The times they are a-changin’, Bob Dylan’s iconic folk album, hit stores in January of ’64. The message is as true today as it was then. We’re in an age of change, and change inspires. One just has to get with the beat. Then, civil rights was the issue of the day and Harlem was ablaze with race riots. Today, President Obama is the first black man to lead the free world and the Uptown ’hood is in bloom, bumping with jazz joints and a revived restaurant scene. Just look at the recent opening of Minton’s, a swanky live music hub and Southern comfort-food haven that pays homage to the 1930s jazz club of the same name; or Harlem Shake, a bustling retro diner attracting citywide crowds. The civil rights fight continues in 2014, this time on behalf of the LGBT community. The group makes strides toward greater equality every day. In the ’60s, a police raid of the Stonewall Inn culminated in the violent Stonewall Riots (at the still operating Village gay bar). Now, if you steer queer, NYC is your town—with all-are-welcome hot spots, from Williamsburg’s offbeat Metropolitan Bar to Hell’s Kitchen’s dancey Industry club. The beat goes on. And it’s a beat worth swaying to. —William Frierson
The year 1964 paved the way for never-before-seen looks—psychedelic patterns, winged eyeliner, go-go boots and exotic dresses liberated American women from the conformist styles of decades past. These revolutionary designs continue to inspire contemporary couturiers, making it easy for mod lovers, like me, to embrace retro trends. It was in 1964 that André Courrèges took fashion into the future with his Space Age collection—a concept modernized in 2014 by the eye-catching prints and vibrant colors of Desigual’s dresses and the vogue aesthetics at Lisa Perry New York. Oscar de la Renta, who doubled the size of his Madison Avenue boutique last year, also made his claim to fame in the early ’60s by dressing Jacqueline Kennedy and draping women in maxi dresses. While de la Renta’s fans relished the casual, floor-length frocks, other women gravitated toward sky-high hemlines after the miniskirt made its debut in a 1964 issue of Vogue. Now, the Museum at FIT pays tribute to the decade’s daring hemlines by displaying iconic pieces from the time in Trend-ology (thru Apr. 30). 1964 may have been 50 years ago, but its defining fashion inspires this 25-year-old’s sense of style and imagination. —Joni Sweet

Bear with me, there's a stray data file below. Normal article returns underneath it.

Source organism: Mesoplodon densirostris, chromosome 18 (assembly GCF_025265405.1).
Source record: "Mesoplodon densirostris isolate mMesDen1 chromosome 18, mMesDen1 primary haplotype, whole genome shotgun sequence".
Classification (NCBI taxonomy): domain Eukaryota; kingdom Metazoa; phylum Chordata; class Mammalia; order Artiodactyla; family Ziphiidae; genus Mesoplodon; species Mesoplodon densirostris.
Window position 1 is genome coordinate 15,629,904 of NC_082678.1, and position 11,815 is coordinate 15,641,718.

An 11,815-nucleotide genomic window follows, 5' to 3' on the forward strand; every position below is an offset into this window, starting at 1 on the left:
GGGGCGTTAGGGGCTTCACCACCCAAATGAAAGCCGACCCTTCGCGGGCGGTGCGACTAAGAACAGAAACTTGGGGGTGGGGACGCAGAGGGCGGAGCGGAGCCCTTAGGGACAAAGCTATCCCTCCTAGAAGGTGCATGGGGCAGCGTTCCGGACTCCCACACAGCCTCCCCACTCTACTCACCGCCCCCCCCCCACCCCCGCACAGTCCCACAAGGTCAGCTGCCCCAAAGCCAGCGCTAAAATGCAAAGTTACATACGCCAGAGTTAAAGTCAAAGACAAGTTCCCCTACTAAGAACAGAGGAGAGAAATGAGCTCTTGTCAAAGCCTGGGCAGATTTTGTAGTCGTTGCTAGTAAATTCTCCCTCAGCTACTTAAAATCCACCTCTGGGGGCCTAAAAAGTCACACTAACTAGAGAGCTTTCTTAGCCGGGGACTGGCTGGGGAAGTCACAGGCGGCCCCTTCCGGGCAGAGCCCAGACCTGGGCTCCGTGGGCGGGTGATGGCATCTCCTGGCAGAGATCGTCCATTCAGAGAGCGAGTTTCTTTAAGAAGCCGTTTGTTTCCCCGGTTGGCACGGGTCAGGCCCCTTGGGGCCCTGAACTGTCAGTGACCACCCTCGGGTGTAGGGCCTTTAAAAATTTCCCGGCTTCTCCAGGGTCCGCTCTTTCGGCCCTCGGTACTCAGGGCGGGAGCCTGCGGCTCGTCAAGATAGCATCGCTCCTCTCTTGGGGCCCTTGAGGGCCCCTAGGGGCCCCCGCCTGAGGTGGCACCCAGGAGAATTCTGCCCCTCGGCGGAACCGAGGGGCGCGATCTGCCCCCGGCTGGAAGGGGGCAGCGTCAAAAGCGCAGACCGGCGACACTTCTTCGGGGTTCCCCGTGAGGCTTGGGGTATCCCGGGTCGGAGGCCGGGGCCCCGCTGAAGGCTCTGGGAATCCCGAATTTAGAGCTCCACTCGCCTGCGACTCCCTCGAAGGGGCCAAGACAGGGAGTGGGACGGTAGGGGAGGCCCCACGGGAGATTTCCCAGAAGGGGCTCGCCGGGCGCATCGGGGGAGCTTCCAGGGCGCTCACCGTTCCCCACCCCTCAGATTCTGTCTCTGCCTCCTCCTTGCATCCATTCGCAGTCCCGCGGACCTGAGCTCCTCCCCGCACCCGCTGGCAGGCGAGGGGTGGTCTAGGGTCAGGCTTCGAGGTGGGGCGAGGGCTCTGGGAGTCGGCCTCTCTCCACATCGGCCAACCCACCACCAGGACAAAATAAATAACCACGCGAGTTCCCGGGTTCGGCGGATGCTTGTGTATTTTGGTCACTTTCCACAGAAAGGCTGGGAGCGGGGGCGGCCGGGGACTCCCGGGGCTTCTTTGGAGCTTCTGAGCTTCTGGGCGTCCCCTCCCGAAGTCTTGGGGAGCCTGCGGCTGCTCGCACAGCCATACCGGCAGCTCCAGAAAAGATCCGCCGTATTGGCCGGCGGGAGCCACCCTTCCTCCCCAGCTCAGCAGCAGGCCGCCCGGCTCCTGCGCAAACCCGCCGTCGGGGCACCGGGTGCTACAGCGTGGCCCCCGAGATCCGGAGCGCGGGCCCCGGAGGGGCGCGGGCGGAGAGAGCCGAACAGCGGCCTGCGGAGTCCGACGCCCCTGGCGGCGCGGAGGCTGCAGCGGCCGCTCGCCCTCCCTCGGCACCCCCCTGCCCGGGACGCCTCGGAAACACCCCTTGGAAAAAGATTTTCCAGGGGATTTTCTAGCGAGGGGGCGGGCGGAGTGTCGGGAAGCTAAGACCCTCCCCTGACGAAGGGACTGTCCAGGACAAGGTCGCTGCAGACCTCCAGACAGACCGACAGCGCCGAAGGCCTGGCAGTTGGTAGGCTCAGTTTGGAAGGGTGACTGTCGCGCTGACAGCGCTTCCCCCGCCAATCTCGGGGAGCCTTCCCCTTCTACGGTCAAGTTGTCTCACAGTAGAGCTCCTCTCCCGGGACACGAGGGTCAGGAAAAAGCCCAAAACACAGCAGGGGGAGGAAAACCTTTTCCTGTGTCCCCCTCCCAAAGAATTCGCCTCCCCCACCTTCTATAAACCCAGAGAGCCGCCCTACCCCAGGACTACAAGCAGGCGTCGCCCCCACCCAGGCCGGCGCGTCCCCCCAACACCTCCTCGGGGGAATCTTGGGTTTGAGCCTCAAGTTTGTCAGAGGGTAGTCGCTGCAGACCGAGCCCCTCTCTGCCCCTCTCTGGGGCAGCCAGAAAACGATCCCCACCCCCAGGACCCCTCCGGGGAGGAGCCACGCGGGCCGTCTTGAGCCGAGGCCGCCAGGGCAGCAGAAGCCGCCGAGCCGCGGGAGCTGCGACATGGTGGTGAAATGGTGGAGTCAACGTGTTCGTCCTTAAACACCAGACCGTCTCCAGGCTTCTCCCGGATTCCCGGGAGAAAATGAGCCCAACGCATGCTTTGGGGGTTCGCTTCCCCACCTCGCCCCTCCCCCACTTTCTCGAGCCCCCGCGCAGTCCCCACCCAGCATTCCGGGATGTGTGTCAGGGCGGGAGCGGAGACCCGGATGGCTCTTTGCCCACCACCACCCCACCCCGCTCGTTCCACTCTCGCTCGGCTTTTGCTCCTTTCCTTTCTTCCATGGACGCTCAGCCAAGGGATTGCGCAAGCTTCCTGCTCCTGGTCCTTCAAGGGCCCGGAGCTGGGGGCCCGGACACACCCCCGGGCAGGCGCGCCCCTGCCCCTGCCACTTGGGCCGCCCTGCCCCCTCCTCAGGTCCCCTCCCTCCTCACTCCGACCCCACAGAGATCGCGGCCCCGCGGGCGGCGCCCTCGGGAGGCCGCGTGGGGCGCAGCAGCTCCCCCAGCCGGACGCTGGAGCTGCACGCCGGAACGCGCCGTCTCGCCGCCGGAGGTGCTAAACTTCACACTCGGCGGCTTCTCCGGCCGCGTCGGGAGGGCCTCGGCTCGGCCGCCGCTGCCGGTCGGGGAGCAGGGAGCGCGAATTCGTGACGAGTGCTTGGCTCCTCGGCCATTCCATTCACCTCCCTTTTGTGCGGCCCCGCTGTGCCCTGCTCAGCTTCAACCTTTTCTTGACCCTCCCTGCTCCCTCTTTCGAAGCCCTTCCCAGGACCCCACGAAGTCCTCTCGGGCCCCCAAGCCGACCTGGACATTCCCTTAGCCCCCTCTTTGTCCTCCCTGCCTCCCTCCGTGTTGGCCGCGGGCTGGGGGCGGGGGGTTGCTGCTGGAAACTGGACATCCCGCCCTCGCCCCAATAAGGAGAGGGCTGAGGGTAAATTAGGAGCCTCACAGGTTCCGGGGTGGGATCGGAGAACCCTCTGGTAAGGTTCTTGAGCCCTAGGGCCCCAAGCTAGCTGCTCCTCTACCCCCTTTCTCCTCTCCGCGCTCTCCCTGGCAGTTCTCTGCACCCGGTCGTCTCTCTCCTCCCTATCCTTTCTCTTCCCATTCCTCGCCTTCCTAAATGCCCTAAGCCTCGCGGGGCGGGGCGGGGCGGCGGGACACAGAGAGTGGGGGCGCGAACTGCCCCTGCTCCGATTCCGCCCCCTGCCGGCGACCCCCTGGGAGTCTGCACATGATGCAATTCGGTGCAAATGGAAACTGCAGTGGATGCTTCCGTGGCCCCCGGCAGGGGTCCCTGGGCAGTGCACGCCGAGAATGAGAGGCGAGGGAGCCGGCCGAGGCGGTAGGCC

Let my colleagues fantasize about New York in 1964: I lived through what was the best and worst of times, forever defined (for me, at least) by the assassination of President Kennedy on Nov. 22, 1963.
But New York was—and is—nothing if not resilient. One of the first signs of a return to life after the tragedy was the Broadway opening of Hello, Dolly! on Jan. 16, 1964. I loved it then, but I wonder now if the critical and public reception would have been half so ecstatic had the world not desperately needed a lighthearted musical in which to find escape.
The power of art to heal extended to the fine arts, too. Blockbuster retrospectives at the Museum of Modern Art—on Pierre Bonnard and Max Beckmann—opened my eyes, while a show at the Wildenstein gallery turned me on to Camille Pissarro, who became the hero of a term paper in which I trashed pop idol Andy Warhol as a charlatan. Heady stuff.
My fondest 1964 memory? The Vatican Pavilion at the World’s Fair. Enshrined there, direct from St. Peter’s Basilica, was Michelangelo’s “Pietà” sculpture. Reverent spectators, standing on futuristic moving walkways, glided past the 1499 marble masterpiece. Going forward and looking back: a fitting metaphor for what we IN editors have been doing here.—Francis Lewis